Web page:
Patent application title: HEAT RESISTANT HYDROCARBON ELASTOMER COMPOSITIONS
Steven R. Oriani (Landenberg, PA, US)
Steven R. Oriani (Landenberg, PA, US)
E. I. DU PONT DE NEMOURS AND COMPANY
IPC8 Class: AC08L2308FI
Class name: Containing two or more solid polymers; solid polymer or sicp and a sicp, spfi, or an ethylenic reactant or product thereof at least one solid polymer derived from ethylenic reactants only with polycarboxylic acid or derivative and a polyamine, or with nitrogen containing carboxylic acid or derivative reactant at least one of which is saturated or with solid polymer thereof
Publication date: 2014-06-05
Patent application number: 20140155538
Disclosed herein is a polyamide-filled curable hydrocarbon elastomer
compositions having enhanced heat aging performance where the presence of
conventional filler, such as carbon black or silica, does not detract
from desired heat stability properties. Also disclosed are
polyamide-filled curable hydrocarbon elastomer compositions where the use
of compatibilzer is optional, for polyamides having an inherent viscosity
of greater than 0.88 dL/g.
1. A curable polyamide-reinforced ethylene elastomer compound consisting
essentially of (a) a polymer blend prepared from (i) 40 wt. % to 95 wt. %
of an ethylene copolymer elastomer gum; and one of (iia) 5 wt. % to 60
wt. % of a polyamide having a melting peak temperature greater than
160.degree. C. and an inherent viscosity greater than about 0.88 dL/g; or
(iib) 5 wt. % to 60 wt. % of a polyamide having a melting peak
temperature greater than 160.degree. C. and an effective amount of
compatibilizer; wherein the weight percentages of the ethylene copolymer
elastomer gum and polyamide are based on the combined weight of ethylene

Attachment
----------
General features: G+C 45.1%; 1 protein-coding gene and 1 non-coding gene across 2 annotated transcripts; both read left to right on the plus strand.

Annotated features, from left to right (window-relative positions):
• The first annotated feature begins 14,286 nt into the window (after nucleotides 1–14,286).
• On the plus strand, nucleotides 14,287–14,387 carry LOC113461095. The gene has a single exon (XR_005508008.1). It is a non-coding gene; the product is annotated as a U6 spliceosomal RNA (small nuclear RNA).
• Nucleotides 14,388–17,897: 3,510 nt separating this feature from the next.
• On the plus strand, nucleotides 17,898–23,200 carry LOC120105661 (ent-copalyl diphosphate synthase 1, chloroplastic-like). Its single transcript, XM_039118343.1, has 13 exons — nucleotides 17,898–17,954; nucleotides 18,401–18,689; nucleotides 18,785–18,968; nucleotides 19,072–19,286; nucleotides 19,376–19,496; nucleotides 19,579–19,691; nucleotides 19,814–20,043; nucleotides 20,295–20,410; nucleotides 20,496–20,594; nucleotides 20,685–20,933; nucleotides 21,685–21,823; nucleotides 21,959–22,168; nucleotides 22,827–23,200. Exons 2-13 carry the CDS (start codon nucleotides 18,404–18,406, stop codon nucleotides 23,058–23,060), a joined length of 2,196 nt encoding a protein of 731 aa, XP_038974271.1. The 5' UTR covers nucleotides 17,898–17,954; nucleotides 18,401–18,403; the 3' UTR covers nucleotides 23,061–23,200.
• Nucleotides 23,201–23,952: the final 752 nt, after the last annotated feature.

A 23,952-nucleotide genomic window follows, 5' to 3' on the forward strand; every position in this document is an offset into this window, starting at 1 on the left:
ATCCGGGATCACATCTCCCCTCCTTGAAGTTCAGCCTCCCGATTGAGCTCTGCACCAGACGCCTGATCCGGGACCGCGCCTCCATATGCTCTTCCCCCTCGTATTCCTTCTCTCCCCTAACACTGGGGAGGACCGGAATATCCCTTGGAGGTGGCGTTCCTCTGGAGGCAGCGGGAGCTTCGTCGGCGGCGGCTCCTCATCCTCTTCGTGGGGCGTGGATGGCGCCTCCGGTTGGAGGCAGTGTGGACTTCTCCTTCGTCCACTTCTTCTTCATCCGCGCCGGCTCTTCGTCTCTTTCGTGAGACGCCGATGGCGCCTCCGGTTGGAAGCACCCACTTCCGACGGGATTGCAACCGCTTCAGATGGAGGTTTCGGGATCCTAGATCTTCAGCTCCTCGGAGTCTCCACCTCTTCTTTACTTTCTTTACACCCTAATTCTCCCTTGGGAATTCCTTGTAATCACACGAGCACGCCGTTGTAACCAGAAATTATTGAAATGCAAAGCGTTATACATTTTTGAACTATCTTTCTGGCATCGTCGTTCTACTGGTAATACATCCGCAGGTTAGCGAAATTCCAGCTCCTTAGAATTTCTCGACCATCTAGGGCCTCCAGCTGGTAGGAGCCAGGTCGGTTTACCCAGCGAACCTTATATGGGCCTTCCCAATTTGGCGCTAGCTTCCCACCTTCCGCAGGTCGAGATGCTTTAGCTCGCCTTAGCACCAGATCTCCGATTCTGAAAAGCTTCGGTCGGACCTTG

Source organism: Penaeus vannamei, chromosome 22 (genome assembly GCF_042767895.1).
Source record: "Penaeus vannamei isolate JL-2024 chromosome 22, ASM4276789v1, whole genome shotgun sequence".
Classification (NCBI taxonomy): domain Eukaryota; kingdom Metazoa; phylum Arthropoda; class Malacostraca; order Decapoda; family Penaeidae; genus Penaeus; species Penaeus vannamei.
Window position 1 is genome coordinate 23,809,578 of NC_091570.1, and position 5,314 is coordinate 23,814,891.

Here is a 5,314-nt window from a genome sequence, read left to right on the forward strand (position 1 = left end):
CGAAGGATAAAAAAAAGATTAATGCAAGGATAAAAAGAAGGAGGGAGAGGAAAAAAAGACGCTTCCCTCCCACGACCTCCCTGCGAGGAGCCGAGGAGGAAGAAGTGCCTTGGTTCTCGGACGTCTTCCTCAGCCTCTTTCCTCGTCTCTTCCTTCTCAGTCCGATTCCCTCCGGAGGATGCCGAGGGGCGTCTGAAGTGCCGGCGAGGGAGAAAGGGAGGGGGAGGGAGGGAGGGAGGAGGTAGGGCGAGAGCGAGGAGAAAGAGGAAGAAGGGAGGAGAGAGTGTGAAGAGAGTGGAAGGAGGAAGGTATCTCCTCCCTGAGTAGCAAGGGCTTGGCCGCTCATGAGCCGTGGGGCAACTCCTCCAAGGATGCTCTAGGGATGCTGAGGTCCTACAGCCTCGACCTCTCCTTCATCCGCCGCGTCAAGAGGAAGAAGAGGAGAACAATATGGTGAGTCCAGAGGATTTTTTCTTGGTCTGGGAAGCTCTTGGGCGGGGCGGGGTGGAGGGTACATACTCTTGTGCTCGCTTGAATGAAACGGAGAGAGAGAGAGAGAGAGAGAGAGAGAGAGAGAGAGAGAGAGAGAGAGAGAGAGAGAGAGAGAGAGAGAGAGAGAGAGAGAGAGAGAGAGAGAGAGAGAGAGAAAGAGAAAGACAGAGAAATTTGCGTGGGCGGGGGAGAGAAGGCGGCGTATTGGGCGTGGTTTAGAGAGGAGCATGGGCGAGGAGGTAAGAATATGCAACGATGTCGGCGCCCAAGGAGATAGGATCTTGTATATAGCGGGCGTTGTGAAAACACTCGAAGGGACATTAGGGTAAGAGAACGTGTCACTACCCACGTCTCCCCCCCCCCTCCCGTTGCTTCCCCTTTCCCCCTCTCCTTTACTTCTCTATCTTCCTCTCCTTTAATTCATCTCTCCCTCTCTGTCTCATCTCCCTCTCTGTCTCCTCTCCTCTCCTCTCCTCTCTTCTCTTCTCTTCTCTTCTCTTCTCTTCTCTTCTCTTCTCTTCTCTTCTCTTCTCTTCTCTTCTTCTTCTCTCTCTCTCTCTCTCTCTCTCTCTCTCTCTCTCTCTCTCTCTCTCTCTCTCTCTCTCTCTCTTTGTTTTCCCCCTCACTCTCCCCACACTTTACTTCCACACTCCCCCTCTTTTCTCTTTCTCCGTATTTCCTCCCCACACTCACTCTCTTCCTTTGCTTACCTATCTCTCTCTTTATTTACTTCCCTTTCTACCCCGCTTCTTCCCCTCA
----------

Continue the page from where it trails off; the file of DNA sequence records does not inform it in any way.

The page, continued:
copolymer elastomer gum and polyamide, and the blend exhibits a Mooney
viscosity (ML1+4, 125.degree. C.) less than 200; and (b) a curative; and
(c) optionally, reinforcing filler, with the proviso that any reinforcing
filler present contributes less than about 25 points Shore A hardness to
the compound after press curing.
2. The composition of claim 1 having a cure response MH-ML of at least 2.5 dN-m as determined according to ASTM D5289-07a, operating at 0.5.degree. arc and test conditions of 180.degree. C. for 10 minutes.
3. The composition of claim 1 wherein reinforcing filler is present, and is selected from the group consisting of carbon black, hydrated alumina, calcium carbonate, barium sulfate, titanium dioxide, kaolin clay, silica, and silicate minerals.
4. The composition of claim 3 wherein said reinforcing filler contributes less than about 15 points Shore A hardness.
5. The composition of claim 3 wherein said inorganic reinforcing filler contributes less than about 10 points Shore A hardness.
6. The composition of claim 1 comprising from about 10 wt % to about 50 wt % polyamide.
7. The composition of claim 1 comprising from about 20 wt % to 40 wt % polyamide.
8. The composition of claim 1 wherein the polyamide has an inherent viscosity greater than about 1.0 dL/g.
9. The composition of claim 1 wherein the polyamide has an inherent viscosity greater than about 1.2 dL/g.
10. The composition of claim 1 wherein the polyamide is nylon 6, or nylon 6/6.
11. The composition of claim 1 wherein said curative is a peroxide curative.
12. A process for making the curable polyamide-reinforced ethylene elastomer compound of claim 1, said process comprising: (i) dispersing said 5 wt. % to 60 wt. % polyamide in said ethylene copolymer elastomer by mixing at a temperature above the melting peak temperature of the polyamide to provide a blend; (ii) and one of (iia) wherein the inherent viscosity of the polyamide is greater than about 0.88 dL/g optionally, adding compatibilizer; or (iib) wherein the inherent viscosity of the polyamide is 0.88 dL/g or less, adding at least an effective amount of compatibilizer; and (iii) cooling said blend below crystallization peak temperature of said polyamide, such that the blend has a Mooney viscosity (ML 1+4, 125.degree. C.) less than about 200; (iv) optionally mixing the same or different ethylene copolymer elastomer into the blend from (iii) as needed to produce a blend comprising about 5% to 60 wt % polyamide; and (v) adding a curative to the blend comprising about 5 wt % to 60 wt % polyamide at a temperature below the melting peak temperature of the polyamide; and (vi) optionally adding reinforcing filler.
13. The process of claim 12, said process further comprising the step of mixing with said blend, at a temperature below the peak melting temperature of the polyamide, with additives, said additives selected from the group consisting of inorganic fillers, antioxidants, process aids, plasticizers, waxes, release aids, acid scavengers, colorants and property enhancers.